Anchor Program

Dr. James Brown and Rona Anderson of Bloomberg University.

BLOOMSBURG, Pa. ––  Stability and hope are core values of the Anchor Program at Bloomsburg University, which hopes to help break the cycle of homelessness and poverty that often plagues children aging out of foster care.

The National Youth in Transition Database found that among 21-year-olds from foster care environments surveyed in 2015, 1 in 4 was homeless within the prior two years. Of those who were homeless, 3 in 5 were unemployed and 1 in 3 gave birth or fathered a child in that same time period.

The Anchor Program will serve 40 teens ages 15 to 18 from five counties in central Pennsylvania. The program aims to build independent living skills and introduce higher education foster children living in the Susquehanna River Valley.

Bloomsburg University is tailoring the program to simulate college life, though it will be supervised around the clock.

Participants will go through the move-in experience — meeting roommates and attending orientation. They’ll attend workshops on all manner of academic pursuits: creative writing, art, science, seminars on social justice and leadership. Field trips are built into the experience as are after-hours programming like movie night, yoga and ultimate Frisbee.

Everything is free — meals, housing, activities and program materials.

The on-campus experience is part of a multi-year mentorship program designed to disrupt patterns of homelessness and unemployment among teens aging out of foster care.

“BU mentors will partner with the youth throughout the year about topics such as developing academic goals, exploring academic disciplines, researching post-secondary institutions, and navigating financial aid/scholarships,” said Rona Anderson, Assistant to the Dean of the College of Liberal Arts, who will coordinate the program.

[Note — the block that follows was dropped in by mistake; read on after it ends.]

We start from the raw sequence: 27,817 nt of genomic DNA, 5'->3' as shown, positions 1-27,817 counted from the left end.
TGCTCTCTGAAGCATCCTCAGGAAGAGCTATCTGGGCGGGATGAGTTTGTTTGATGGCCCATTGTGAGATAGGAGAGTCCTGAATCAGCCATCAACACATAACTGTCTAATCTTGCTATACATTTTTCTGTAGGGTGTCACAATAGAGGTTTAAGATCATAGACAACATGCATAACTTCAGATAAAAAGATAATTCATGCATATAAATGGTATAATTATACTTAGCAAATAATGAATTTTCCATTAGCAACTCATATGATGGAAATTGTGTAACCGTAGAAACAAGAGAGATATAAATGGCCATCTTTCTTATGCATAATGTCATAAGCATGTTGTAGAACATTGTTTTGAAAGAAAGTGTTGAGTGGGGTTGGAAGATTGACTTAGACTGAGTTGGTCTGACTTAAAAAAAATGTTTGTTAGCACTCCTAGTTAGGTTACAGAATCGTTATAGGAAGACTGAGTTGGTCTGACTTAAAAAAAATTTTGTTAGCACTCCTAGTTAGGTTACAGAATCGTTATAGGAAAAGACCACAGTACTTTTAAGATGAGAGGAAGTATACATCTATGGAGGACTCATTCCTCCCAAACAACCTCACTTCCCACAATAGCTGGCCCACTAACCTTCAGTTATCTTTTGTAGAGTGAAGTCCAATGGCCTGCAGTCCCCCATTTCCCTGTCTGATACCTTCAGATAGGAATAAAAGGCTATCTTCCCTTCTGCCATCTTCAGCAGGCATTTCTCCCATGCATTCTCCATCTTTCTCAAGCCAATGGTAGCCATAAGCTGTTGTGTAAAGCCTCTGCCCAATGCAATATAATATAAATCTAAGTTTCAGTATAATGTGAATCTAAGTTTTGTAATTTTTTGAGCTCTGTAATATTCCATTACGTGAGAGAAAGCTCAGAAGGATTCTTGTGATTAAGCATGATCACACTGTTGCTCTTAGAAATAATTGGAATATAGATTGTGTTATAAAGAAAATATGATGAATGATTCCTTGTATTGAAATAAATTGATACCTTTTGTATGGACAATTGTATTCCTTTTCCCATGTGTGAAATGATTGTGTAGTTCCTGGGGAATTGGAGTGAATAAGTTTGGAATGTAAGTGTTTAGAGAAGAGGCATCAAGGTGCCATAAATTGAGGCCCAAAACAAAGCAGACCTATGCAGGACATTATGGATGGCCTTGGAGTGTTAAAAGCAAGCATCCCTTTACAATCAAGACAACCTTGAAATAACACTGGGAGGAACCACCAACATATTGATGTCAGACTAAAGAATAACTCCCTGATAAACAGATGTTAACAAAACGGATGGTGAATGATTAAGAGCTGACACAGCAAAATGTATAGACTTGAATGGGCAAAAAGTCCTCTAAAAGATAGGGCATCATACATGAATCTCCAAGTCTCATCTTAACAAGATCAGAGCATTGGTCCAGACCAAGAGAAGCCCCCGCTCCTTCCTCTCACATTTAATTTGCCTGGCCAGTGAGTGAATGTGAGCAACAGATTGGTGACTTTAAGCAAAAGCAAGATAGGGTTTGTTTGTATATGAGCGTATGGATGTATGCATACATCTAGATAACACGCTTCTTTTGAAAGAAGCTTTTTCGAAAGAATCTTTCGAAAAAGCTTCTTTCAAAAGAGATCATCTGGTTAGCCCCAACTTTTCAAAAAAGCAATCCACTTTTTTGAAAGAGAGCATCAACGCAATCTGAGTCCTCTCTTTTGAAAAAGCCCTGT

Incarceration also isn’t unusual for those in foster care. The NYTD survey found 37 percent had been incarcerated to some degree by age 17. The numbers dipped with age — 24 percent of 19-year-olds and 20 percent of 21-year-olds reported having been incarcerated within two years.

By age 21, just 5 percent reported having a vocational certificate or license and just 3 percent a college degree.

“We have this idea of what a college student looks like. In the 21st Century, we have to diversify that idea. We’re a public institution. We’re here to serve the entire population of the region,” said James Brown, dean of the College of Liberal Arts. “We have the opportunity here to serve students who maybe never saw themselves as possible college students.”

If those teens in foster care choose to attend Bloomsburg University, Brown said they’ll be able to live on campus year-round. When other students go home for holidays or summer break, he said there will be programming offered to those who stick around.

Youth homelessness is a problem that many children face after transitioning from care to independent life, according to Youth Fostering Change, an outreach program based in Philadelphia. One of their recommendations for eliminating post-foster care homelessness is for universities to offer summer and holiday housing, like the Anchor Program does.

Rose Weir, administrator, Snyder County, Pennsylvania Children and Youth, was excited when she learned of the program. She said everyone benefits from having a positive mentor at one point in their lives, foster children especially.

“Most people are successful if they have at least one or more adults who support them with their interests,” Weir said. “It will help them with goal-setting. No matter the educational opportunities they may want to explore, it will help them for exploration.”

Katrina Gownley, administrator, Northumberland County, Pennsylvania Children and Youth, said she looks forward to getting teens registered with the Anchor Program.

“I think it will give them guidance, hope,” Gownley said. “I think it would really help give them the confidence they need to go on to higher education.”

“It’s a difficult age the way it is,” Gownley added of the teen years. “Foster living just adds to the stress of it. … I’m really glad to see (Bloomsburg University) taking the initiative to do something like that.”

Scicchitano writes for the Sanbury, Pennsylvania Daily Item.